Sunil Rajasekar: I would say three things, Alan. So one is make sure you have a diverse network. And so and the reason I bring that up first is we were talking about this earlier as well. Things are changing so fast in the tech world right now, it’s hard to keep pace and it’s hard to know whether it’s a passing trend and what’s here to stay. And it’s hard to digest all this data and then figure out the _____ [inaudible]. And if you’re going to try to do it by yourself, I would say it’s going to be next to impossible. And if you stick to just your countered network, right, the people you work with day in and day out, you’re probably getting the same level of information and you do end up with a group think type of situation. So making sure that making the time to engage with people in other industries, similar roles who are probably trying to figure out the path forward just like yourself. I think that’s the way to do it. You want to make sure you’re plugging into these other networks, you’re sharing your learnings and learning from others as well. So this is something that I’ve made a conscious effort to do in the past couple years and it’s been invaluable so I would say that’s one.
In the second thing is, it does boil down to good old change management as well. Yes, there are some great trends that are out there and you should probably thinking about implementing it. But at the end of the day, you’ve got to know how to take this trend or new technology or new process and make it work for your organization. And that’s good old change management, right? So you need to know about your team. You need to know about the business needs and make sure that you can tailor whatever transformation you want to drive to the needs of your company. So what does boil down to change management?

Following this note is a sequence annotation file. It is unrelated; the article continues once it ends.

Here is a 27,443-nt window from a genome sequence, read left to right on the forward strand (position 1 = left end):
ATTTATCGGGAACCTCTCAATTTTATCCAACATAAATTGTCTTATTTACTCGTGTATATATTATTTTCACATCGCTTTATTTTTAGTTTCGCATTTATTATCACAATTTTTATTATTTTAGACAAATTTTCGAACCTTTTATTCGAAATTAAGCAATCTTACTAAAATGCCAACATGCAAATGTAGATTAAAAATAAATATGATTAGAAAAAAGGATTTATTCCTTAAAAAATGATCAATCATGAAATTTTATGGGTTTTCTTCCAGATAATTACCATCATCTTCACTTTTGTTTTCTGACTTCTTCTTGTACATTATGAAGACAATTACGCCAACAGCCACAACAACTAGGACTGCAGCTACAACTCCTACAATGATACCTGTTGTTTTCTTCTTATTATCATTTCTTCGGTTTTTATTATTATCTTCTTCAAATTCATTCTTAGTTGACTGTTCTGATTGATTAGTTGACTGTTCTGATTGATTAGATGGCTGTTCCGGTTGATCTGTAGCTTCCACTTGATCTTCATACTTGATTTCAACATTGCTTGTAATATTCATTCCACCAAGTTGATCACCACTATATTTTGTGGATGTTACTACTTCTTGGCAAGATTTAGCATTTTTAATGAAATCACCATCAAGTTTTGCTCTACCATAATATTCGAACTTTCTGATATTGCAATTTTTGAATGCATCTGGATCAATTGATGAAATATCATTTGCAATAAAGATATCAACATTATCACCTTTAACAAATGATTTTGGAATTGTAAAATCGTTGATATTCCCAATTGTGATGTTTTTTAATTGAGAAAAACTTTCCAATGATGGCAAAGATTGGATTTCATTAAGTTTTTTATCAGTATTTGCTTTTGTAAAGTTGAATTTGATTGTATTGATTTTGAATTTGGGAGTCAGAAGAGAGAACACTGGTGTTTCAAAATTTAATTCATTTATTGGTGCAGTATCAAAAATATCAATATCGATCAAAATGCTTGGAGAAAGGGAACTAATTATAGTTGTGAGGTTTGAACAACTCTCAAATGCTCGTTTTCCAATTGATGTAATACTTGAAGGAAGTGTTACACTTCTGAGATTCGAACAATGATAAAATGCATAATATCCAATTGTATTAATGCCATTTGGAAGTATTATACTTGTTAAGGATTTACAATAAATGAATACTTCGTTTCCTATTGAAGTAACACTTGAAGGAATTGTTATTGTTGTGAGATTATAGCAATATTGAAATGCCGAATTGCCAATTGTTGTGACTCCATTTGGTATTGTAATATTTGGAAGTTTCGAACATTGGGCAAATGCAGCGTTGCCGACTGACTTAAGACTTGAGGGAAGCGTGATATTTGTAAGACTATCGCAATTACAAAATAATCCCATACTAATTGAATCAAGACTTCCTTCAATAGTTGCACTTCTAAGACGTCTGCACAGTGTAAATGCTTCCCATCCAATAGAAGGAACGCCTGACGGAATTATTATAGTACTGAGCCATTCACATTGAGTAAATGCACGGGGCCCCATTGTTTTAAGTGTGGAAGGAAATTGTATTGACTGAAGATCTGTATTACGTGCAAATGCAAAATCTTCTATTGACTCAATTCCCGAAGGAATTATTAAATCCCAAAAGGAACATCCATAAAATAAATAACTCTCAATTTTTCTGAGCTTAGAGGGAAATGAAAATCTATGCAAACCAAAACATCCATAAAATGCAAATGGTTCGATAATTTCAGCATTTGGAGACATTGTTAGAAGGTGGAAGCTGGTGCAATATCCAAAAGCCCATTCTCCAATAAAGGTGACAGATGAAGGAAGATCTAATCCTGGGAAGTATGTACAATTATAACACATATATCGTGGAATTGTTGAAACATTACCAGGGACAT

And then the third thing I would say is just resilience. And anybody who has made it up the ranks, they probably know this already but it’s a good reminder. Anytime you’re driving a large transformation, there are going to be challenges along the way. And you need to make sure that you are resilient and your team is resilient and the rest of your executive staff has bought into the transformation you are driving and they come here to support you and there are roadblocks as well. So as those are the three things. Make sure you have a diverse network, focus on change management and make sure you don’t forget about being resilient.
Alan Shimel: Sure. Sunil, I have questions I’d like to follow up with you on two of those points you’ve made. First of all, in terms of a diverse network which as you said you have pursued over the last couple years, what advice can you give our listeners on what kind of group should they be looking for? Where do they find them? How do you make that a reality?
Sunil Rajasekar: Sure. So there’s three ways I’m going to do it and there’s a plan to do it, I would say, here as well. One is of course your personal network. There are people you’ve worked with in the past who you admire, probably have gone on to do other things and have other experiences. So making sure that you really cultivate your network and you reach out to people and check in and if you have a situation you’re dealing with, reach out and ask for advice. Or if you’re contemplating a big technology decision or a business decision, reach out to these folks who are in your network and get the advice.